There are actually several other issues that arise when data leaves its comfy confines in a centralized RDBMS and gets split apart and sent hither and yon over the airwaves. However, to avoid scaring you away from mobile database development entirely, I'll instead present a popular solution. Included with the Sybase SQL Anywhere Studio 8 development suite is a data-synchronization technology known as MobiLink, which consists of a multithreaded server application (supported on a number of UNIX variants, Linux, and Windows 2000/XP) that handles incoming requests from sync'ing users. Part of the MobiLink development process involves the development of a number of synchronization SQL scripts that get installed into the target server RDBMS. Typically, there are one or more synchronization scripts for each table in the database (multiple scripts for handling the uploading and downloading of data) and several setup event scripts (that is, begin_synchronization, begin_upload, end_download, and so on) that allow sync setup and teardown operations to occur. Data conflicts are handled through MobiLink's conflict-resolution process that (as you may have already guessed) is already handled through SQL synchronization scripts. Although the client databases are required to be either ASA or UltraLite, MobiLink is database server-agnostic because it performs all sync operations via ODBC. I should also mention that all these SQL scripts are written in the SQL flavor used by the target database (MobiLink ships with samples for Sybase, Oracle, and DB2).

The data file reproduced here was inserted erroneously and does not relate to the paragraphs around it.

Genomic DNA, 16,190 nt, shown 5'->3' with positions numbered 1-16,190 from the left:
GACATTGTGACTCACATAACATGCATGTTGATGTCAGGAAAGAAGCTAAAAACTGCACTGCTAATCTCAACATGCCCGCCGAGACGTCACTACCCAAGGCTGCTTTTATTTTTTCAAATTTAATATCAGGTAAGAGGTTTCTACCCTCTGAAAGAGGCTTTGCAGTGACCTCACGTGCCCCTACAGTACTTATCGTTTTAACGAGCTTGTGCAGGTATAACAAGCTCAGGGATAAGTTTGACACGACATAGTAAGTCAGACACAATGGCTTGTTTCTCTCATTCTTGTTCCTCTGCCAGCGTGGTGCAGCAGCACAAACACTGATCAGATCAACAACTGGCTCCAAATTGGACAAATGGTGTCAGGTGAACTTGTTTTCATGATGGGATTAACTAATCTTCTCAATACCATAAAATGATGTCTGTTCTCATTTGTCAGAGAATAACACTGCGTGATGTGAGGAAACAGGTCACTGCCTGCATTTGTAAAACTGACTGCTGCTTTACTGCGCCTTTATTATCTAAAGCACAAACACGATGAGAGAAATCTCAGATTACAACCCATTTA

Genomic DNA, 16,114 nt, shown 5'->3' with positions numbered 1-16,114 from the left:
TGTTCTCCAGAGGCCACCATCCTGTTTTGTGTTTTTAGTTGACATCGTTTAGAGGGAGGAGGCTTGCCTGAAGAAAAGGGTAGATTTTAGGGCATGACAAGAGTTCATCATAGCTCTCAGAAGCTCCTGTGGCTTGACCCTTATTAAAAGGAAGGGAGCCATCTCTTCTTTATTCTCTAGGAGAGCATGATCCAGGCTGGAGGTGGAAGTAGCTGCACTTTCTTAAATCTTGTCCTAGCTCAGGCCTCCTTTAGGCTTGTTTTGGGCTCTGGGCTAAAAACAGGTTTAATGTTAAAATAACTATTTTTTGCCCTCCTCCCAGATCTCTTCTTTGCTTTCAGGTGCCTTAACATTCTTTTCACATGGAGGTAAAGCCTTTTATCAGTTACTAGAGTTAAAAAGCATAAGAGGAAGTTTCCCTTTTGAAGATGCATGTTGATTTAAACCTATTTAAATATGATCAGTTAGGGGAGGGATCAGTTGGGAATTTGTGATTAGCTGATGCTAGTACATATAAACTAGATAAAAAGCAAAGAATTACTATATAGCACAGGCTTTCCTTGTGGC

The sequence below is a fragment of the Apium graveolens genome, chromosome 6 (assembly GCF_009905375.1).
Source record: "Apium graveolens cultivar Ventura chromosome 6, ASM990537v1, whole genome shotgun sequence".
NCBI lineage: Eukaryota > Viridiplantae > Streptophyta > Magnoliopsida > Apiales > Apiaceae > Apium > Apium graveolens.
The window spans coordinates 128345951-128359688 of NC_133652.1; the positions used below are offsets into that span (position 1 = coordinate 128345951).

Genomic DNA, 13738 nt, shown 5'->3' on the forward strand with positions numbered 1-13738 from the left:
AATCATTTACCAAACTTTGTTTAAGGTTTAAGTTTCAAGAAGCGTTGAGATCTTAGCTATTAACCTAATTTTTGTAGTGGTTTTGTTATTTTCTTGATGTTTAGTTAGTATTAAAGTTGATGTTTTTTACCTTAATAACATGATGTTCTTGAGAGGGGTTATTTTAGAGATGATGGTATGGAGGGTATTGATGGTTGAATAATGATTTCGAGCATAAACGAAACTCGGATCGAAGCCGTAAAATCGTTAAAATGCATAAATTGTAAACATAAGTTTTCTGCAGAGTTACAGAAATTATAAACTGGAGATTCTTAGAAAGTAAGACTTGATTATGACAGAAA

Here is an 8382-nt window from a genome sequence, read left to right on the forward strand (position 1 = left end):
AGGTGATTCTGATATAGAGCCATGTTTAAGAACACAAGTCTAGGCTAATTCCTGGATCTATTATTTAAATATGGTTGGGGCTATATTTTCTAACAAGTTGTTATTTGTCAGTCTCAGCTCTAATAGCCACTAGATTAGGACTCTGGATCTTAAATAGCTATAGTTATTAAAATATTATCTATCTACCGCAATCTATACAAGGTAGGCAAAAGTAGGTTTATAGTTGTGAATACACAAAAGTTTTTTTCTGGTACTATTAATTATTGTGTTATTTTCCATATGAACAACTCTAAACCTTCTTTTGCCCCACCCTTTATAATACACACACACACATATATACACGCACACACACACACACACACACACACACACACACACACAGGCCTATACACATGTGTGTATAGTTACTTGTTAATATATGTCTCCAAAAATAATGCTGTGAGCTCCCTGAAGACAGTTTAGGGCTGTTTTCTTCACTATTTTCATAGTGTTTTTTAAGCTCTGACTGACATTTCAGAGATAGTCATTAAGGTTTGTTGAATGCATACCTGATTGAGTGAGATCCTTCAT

On the client, special "publication" information is configured in each ASA or UltraLite database that specifies the MobiLink server (IP address and port along with application version) to synchronize against. Finally, Java and C APIs are provided that allow syncs to be triggered from clients over native TCP/IP or HTTP. Both RSA and ECC encryption is supported to ensure that the data transfer is secured.